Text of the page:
The story of Yellowstone in many ways mirrors the story of America itself and its many ‘isms’ are as apparent here as they are in the heart of New York. Much of what is great about America manifests in the northern Rockies, as do many of the country’s challenges. Differing ecological, cultural and economic perspectives drive debate over land use priorities in this area as they do elsewhere – in this respect Yellowstone is no different to the Scottish Highlands. The uniqueness of Yellowstone however, is that in recent decades, it has become a living laboratory. Ecologists and scientists from all over the world peer in on what many describe as the last remaining fully intact temperate ecosystem in the northern hemisphere. To that end what happens in Yellowstone is important to all of us interested in nature elsewhere. Already, ecological thinking about predator-prey relationships, founded in the Rockies, is emerging in Europe. We’re all part of a story in the making and it was a privilege for me, after an absence of several years, to spend some time with the story’s author despite the ‘isms’.
My thanks as ever to co-guide, top photographer (although I’d never say this to his face) and best buddie Mark Hamblin and to our 20 intrepid guests, most of who will now be on a diet (or at least should be!)
Regular blog readers might remember two postings from Svalbard guest John Cumberland. Well John is blogging again so keep an eye out for his Yellowstone musings in the next week or so.
Our tour for 2014 is already full but if you’d like to be infected by Yellowstoneism in 2015, do drop us a line to register your interest.
It’s barely light but already I can feel the heartache creeping through my veins. The landscape whistles past in a streaky blur but the tendrils of freezing mist stroking the white ground – attractive on their own – are made doubly so by the vivid pink of the dawn sky. It’s painfully beautiful and it’s painful not to be out there with my camera.
I’m on a train. I’m on a train to London. For a meeting. 9 hours there, 9 hours back and I’m feeling as far from being a nature photographer as I have since I first picked up a camera two decades ago. The last 5 years have seen me working on ambitious communication projects trying (and some might suggest for the most part, failing) to be a marketeer, an accountant, a business analyst, even a politician. In so many ways the results of these endeavours have been rewarding and certainly educational, but it’s not what I do; it’s not what I want to do.
The very kind waitress with a broad Northumbrian accent and a crisp ‘East Coast Trains’ uniform brings me sausage and mash, a perk of an expenses-paid first class seat. The sun is now up and the snow-laden Berwickshire coastline zips by glistening under an azure sky. My meeting is important, don’t get me wrong, but God I wish I was out with my camera, away from the inane chatter of slightly pretentious businessmen on their phones, away from first-class sausage and mash.
2013 is going to be another busy year but it will be my last busy year in terms of big photo projects with the attendant sitting on planes and trains. I want to go back to sitting in a cold hide, waiting for a creature, or shaft of light that might never appear; smelling the pine, tasting the peat. I want to craft new images, stretch my creative boundaries and tell new stories. I want to drink cold coffee from a cold flask not be served sausage and mash. And I want to laugh again.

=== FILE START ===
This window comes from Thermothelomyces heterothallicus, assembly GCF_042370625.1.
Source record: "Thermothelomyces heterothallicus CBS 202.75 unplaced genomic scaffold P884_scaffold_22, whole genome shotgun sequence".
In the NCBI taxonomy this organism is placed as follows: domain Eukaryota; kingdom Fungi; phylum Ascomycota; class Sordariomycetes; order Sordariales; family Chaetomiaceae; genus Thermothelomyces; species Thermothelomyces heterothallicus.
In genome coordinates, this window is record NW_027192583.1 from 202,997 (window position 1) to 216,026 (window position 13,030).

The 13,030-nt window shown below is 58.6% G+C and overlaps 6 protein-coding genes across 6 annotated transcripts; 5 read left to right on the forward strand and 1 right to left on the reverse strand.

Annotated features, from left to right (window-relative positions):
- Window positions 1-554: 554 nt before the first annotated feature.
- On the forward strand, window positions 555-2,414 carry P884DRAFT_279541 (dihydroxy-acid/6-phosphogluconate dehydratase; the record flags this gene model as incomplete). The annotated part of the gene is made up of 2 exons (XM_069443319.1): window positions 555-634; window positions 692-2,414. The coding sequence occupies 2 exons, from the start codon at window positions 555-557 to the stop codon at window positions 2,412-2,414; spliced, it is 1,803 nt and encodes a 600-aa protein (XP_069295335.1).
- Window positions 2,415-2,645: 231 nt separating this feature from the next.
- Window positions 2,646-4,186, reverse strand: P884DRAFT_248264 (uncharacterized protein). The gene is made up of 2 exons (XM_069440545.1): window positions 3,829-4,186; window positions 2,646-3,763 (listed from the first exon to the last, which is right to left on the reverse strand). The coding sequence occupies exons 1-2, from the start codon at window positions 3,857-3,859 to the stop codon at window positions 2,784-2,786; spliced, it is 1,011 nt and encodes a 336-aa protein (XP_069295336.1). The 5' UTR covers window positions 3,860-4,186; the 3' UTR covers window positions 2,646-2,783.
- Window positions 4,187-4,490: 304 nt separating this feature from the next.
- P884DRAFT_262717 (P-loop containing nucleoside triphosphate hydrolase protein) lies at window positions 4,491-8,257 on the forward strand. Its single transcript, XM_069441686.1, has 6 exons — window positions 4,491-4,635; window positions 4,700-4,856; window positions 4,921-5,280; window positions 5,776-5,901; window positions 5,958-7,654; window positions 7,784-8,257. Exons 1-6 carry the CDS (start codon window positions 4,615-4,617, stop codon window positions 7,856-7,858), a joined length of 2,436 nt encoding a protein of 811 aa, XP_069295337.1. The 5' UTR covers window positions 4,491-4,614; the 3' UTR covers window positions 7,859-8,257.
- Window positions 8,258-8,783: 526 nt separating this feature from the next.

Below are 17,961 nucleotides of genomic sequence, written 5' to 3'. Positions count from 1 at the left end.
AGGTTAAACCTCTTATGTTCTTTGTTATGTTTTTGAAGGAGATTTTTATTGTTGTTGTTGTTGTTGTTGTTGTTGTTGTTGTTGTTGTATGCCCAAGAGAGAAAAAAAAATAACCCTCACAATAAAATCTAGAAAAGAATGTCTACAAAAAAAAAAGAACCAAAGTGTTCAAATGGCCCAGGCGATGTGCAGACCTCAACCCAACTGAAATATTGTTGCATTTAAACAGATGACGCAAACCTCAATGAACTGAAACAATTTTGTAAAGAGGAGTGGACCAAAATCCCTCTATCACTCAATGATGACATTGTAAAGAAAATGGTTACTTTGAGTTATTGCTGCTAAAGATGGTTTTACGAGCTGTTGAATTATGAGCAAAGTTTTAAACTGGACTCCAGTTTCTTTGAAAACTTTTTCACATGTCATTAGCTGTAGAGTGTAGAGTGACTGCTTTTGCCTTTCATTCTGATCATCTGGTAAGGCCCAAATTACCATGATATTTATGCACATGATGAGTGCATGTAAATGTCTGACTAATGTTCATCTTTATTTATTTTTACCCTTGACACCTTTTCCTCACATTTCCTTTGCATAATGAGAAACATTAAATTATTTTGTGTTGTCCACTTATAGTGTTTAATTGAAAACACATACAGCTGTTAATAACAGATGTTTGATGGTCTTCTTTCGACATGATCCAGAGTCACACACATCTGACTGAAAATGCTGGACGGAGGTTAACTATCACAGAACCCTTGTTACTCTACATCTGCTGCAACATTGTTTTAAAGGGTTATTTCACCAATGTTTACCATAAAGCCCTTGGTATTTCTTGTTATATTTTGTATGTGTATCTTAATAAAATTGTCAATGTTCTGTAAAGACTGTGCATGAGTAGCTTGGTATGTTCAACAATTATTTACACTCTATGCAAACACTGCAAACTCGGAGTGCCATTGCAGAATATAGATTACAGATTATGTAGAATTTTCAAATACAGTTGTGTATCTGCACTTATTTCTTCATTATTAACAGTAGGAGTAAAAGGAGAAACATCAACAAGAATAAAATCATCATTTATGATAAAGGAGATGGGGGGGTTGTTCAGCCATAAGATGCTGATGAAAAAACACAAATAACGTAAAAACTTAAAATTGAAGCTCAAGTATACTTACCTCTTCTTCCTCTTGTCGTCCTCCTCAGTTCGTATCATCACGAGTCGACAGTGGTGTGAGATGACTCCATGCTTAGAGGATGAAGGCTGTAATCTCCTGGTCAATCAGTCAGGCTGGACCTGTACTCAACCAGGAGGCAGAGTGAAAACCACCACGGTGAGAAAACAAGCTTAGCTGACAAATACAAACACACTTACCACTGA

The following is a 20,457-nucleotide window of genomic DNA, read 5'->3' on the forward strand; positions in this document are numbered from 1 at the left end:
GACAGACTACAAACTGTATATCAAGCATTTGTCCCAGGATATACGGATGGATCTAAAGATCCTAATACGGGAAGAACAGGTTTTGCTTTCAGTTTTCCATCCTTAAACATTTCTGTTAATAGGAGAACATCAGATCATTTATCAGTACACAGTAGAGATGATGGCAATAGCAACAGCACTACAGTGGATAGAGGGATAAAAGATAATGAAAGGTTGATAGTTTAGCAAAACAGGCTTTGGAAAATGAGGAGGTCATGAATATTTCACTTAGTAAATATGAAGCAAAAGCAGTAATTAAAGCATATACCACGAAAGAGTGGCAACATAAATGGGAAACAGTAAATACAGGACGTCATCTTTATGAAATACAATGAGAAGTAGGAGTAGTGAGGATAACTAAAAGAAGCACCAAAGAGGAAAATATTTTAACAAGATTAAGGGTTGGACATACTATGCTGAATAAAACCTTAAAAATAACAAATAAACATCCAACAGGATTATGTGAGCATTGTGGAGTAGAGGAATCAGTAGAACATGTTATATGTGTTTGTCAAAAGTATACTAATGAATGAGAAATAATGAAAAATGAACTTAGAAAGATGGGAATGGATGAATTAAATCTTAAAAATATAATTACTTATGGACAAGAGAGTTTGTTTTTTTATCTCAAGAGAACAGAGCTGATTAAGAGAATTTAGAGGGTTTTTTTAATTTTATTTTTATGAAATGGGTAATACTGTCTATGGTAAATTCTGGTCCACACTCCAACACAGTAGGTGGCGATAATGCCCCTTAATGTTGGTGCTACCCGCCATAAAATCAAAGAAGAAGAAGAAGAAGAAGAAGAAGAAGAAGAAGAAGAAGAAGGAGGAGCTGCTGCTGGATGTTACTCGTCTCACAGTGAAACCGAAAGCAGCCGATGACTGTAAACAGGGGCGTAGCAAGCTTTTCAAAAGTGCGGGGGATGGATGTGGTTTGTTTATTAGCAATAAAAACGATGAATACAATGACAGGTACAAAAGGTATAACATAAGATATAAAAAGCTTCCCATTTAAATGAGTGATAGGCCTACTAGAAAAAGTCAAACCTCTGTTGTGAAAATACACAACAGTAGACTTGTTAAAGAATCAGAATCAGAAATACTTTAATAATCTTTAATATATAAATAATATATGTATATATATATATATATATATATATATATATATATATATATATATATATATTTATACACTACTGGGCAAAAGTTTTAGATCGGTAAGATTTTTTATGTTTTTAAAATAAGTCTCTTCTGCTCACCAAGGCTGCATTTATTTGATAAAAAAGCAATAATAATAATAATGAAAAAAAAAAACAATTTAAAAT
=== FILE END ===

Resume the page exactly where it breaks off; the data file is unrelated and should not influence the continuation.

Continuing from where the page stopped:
As the train moves ever southwards towards the English capital, my heart drifts ever northwards to the Highlands and it’s my heart that I intend to follow in the coming years.
I’ve photographed squirrels many, many times but do you know what, the combination of this cute native rodent, pine forest and falling snow, is something that draws me back time and again and it’s just damned good fun. I’m not sure this is a classic image by any means but it recalls a winter’s morning spent alone in my hide…with no phone signal.
I think it’s fair to say that as a society, we don’t take kindly to being told what to do. We celebrate perceived democracy; we shun the social and cultural straight jacket. At best we’re mildly receptive to persuasion by the establishment. We pretty much choose to do what we want to do, when we want to do it. Yes we can think for ourselves thank you very much.
Until it all goes wrong. And last week it went spectacularly wrong in the form of unprecedented snowfall across the Scottish central belt. Suddenly, our independent, maverick society calls upon the state to ‘do something’. We’re not sure who should do what exactly but calls are heard to stop the snow falling, magic up some (very expensive) snow ploughs, muster the dormant snow police…just do something!
Well not surprisingly there was nothing much that could be done. But not content with resignation, even respect for the power of nature, we needed someone to blame. Someone that could have and should have rubbed the genie bottle and made it all go back to ‘normal’. Stewart Stevenson MSP resigned as Transport Minister after severe criticism over how he handled the difficulties. Overnight a capable (and elected) individual was deemed to be incapable and he became unemployed. Is our society enriched as a result?
Another Transport Minister will come along, and so will another blizzard. Shit happens.
Has another year really passed by? A full 12 months? Are we really staring down the barrel of another bellyfull of ritualistic over-consumption? It would seem so.
I’ve had a tricky few days – snowed out from home (rather than snowed in); freezing diesel and ailing parents on my mind. Against this backdrop I set off today to use my camera – it sometimes seems like a real novelty! Gingerly picking my way down ice-laden Glenfeshie, I met a neighbour who stopped to pass the time of day. “Have you done it all?” she enquired. “Done it all?” I asked. “Christmas!” she beamed. I politely avoided a response but later, whilst standing behind my tripod trying to make the most of this wonderful scene, I reflected on what my neighbour meant by ‘it all’.
I’m 48 next month and if I live until 100, I’ll never understand modern Christmas. By ‘it all’ I hoped she meant giving thought to relaxation; reflecting on a prosperous and varied life and looking forward to spending time with those I don’t normally spend time with. But I don’t think she did mean that, and the queue outside Tesco’s car park tonight would suggest not either.
Our Winter Wildlife photo-tours are all now fully booked but there is a possibility that we’ll be adding a further winter tour. Mountains & Moors will focus on the unique wildlife and landscapes of Scotland’s uplands – ptarmigan, mountain hare and red deer, as well as the spectacular landscapes of the Cairngorms and Inverpolly.
If you’re interested in booking a place, please do let us know as we’re presently gauging interest.
Dates are likely to be March 5-11 2011.